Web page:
the: definite article
contemporary: evokes the now in a longer when
~ adjacent: close but not touching
~ a moving ratio
~ a shifting lens to mark time
~ making thought part of the world
~ generational epistemology
~ the work to do in a moment
1. Faubion, James D., Jane I. Guyer, Tom Boellstorff, Marilyn Strathern, Clémentine Deliss, Frédéric Keck, and Terry Smith. 2016. “On the Anthropology of the Contemporary: Addressing Concepts, Designs, and Practices.” HAU: Journal of Ethnographic Theory 6 (1): 371–402. https://doi.org/10.14318/hau6.1.020.
- contemporary: “a moving ratio of modernity, moving through the recent past and near future in a (non-linear) space,” through the lens of which both the “traditional” and the “modern” become “historical.”
- "An anthropology of the contemporary faces the challenge of finding a means to remain close to diverse current practices producing knowledge, ethics, and politics, while adopting an attitude of discernment and adjacency in regard to them, thereby providing a space for a more precise and better formulation of contemporary problems and risks"
- "being on the verge"
- Strathern on Ars Synthetica: "As a mode of working, the anthropologists saw themselves gathering diagnostics appropriate for their inquiry, an open and unfinished orientation to the way problems were encountered, the prospect implying changing one’s habits and dispositions, and which they called Mode 3. Mode 3 was set apart from the multiplicity-of-experts paradigm (Mode 1) to which science-and-society interventions had already been a response (Mode 2)."
- "Quiet, dogged, orderly, aside from pedagogical aims they amounted to an exposition of the ramifications of actions and processes that make modern lives/ life. These are scholars taking care, with specifiable precision, of the way we make thought part of the world... in his vocabulary diagnostics have a telos in the remediation of ethical problems."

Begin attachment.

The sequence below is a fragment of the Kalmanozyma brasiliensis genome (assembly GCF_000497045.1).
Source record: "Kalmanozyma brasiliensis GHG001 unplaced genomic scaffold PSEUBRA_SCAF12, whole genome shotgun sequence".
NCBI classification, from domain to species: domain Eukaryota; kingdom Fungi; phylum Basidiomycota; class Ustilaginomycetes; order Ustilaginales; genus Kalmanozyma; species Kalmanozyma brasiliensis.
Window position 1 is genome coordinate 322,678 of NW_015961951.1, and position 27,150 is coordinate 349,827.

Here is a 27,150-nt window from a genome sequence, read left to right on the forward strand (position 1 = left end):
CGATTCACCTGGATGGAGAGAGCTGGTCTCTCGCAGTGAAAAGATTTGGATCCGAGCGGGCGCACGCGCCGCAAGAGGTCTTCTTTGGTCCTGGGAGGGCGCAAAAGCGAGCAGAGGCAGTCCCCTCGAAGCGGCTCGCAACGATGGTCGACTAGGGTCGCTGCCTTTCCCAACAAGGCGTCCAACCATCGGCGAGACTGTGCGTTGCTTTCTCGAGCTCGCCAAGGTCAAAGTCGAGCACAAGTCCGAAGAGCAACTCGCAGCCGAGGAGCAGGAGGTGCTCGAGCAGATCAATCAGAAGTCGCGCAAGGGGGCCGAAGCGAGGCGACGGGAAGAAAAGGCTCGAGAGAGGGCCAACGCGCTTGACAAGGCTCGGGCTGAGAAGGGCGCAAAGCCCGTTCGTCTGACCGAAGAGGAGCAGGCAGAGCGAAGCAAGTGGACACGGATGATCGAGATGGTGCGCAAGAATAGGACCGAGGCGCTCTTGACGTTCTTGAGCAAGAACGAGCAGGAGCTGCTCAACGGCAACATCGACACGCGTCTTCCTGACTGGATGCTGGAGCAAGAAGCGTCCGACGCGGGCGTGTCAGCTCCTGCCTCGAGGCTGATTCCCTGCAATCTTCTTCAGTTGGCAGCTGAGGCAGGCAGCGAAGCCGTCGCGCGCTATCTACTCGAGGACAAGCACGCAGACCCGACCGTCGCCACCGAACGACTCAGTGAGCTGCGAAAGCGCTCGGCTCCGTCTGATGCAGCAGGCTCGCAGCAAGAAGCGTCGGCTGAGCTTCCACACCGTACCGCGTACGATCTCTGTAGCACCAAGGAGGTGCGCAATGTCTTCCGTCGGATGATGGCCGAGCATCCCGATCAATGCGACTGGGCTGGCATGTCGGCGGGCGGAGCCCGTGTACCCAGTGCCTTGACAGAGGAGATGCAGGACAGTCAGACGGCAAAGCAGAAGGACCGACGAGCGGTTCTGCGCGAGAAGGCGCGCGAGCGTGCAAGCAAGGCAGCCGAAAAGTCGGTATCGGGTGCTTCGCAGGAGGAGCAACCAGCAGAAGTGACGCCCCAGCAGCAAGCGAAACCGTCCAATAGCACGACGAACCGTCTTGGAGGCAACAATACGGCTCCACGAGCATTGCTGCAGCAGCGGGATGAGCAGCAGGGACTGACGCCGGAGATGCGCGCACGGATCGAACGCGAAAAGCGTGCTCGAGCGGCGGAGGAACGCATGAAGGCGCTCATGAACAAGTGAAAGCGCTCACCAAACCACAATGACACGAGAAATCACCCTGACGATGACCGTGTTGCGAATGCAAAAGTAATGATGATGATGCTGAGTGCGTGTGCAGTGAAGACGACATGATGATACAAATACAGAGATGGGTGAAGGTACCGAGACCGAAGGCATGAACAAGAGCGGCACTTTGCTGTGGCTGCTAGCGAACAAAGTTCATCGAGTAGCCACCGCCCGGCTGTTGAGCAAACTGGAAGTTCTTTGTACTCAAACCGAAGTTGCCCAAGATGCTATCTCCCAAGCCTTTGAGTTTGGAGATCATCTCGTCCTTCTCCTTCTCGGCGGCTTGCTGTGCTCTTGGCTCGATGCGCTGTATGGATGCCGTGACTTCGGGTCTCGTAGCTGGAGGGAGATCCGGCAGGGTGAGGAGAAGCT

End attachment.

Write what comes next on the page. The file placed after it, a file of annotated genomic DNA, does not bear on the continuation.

- "Anthropologists of science, it is argued, cannot for their part do without a notion of the contemporary if their thinking about what is happening, as it is grasped in the here and now, is to have any critical edge"
Allen, Jafari Sinclaire, and Ryan Cecil Jobson. 2016. “The Decolonizing Generation: (Race and) Theory in Anthropology since the Eighties.” Current Anthropology 57 (2): 129–48. https://doi.org/10.1086/685502
- generational epistemologies: “Each succeeding generation constructs anew out of its inheritance and its own experience the relation to the formative events of the past that have organized the imagination of the future”
- movement describes the transit of bodies, capital, and goods—a form of movement that is constitutive of the longue durée of human sociobiological history
- "To realize the promise of anthropology, then, is to apply robust empirical observation and historical depth to the question of human variation and inequality. This double gesture, in which Firmin strategically occupies the racial taxonomy of Western modernity while denouncing the very existence of race as a biological type, can be understood as the foundational maneuver of a decolonial anthropology."
- "the decolonizing generation endorsed an affirmation of a Du Boisian double consciousness that destabilized the analytical presumptions on which anthropology is based—distinctions between self and other, center and periphery, sites of data collection and knowledge production—while strategically adopting its signature methods"
- "While it has become popular of late to denounce the reflexive turn as a passing experiment from which anthropology has triumphantly returned, we argue that the reflexive project was not capacious enough—that is, it was limited to the fieldwork encounter between the anthropologist and her informants"
- "Our work in this moment must then be to do anthropology and train anthropologists wherever we find ourselves."
- "what are the core salient features of the discipline that we must retain in any institutional site or under any sign or category?"
An anthropology of the contemporary asks us to think about what it is that makes the here and the now. Though the phrase is associated with anthropologist Paul Rabinow, and he has certainly developed it rigorously, the call to characterize the here and the now is advanced by marginalized anthropologists in parallel, with a rigorous and political force that not only diagnoses or intervenes or experiments the present, but dares to cast it aside or to refuse it altogether or to take out of the magician's hat something old and forgotten, renewed in the image of the present.